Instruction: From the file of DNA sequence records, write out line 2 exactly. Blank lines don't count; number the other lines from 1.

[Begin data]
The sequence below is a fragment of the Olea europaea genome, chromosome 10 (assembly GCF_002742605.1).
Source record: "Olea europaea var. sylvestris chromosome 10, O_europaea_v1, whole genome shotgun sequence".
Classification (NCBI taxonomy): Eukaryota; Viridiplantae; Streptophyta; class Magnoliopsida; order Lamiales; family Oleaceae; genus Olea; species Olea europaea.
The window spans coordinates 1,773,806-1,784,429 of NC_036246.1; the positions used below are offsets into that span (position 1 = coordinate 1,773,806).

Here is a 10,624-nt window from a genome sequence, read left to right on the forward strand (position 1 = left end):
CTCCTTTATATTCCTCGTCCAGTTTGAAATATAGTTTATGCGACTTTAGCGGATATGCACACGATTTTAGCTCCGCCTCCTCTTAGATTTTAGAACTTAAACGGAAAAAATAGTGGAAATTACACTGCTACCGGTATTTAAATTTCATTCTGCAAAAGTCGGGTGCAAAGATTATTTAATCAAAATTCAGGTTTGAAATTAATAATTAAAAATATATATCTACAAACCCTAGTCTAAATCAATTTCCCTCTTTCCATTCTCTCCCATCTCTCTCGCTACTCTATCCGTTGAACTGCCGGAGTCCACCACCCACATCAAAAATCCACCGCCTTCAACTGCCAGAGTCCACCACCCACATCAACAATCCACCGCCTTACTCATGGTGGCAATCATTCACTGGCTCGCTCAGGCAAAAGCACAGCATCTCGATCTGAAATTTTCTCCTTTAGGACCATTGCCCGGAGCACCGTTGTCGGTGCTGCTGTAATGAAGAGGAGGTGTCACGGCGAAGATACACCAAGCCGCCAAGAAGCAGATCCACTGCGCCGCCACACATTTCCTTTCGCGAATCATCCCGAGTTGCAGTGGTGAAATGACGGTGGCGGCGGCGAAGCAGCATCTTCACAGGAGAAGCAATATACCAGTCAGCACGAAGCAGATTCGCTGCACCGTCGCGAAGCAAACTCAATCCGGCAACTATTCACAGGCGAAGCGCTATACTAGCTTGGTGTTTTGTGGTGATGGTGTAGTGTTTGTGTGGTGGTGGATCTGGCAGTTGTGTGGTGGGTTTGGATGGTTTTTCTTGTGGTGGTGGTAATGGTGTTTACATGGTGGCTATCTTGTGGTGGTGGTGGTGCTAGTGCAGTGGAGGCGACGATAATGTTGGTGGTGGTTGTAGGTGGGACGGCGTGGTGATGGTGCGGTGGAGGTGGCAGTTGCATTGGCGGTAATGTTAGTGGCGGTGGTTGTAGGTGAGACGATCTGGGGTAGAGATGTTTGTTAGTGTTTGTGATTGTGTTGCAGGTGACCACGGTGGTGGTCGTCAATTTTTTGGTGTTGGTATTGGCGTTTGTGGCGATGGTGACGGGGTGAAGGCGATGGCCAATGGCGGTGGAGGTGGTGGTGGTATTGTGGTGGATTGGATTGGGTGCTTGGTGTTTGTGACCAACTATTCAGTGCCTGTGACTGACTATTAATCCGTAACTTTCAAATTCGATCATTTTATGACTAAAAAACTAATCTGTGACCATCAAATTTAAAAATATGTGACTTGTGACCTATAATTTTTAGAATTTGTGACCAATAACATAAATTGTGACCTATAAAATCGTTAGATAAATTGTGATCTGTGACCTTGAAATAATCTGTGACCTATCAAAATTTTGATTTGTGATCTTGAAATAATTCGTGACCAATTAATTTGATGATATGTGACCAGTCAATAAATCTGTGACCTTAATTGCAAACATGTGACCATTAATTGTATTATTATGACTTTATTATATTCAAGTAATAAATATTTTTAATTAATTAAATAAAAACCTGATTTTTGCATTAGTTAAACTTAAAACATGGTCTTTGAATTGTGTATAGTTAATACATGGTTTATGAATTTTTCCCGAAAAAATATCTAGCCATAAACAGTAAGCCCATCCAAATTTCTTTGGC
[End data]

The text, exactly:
Source record: "Olea europaea var. sylvestris chromosome 10, O_europaea_v1, whole genome shotgun sequence".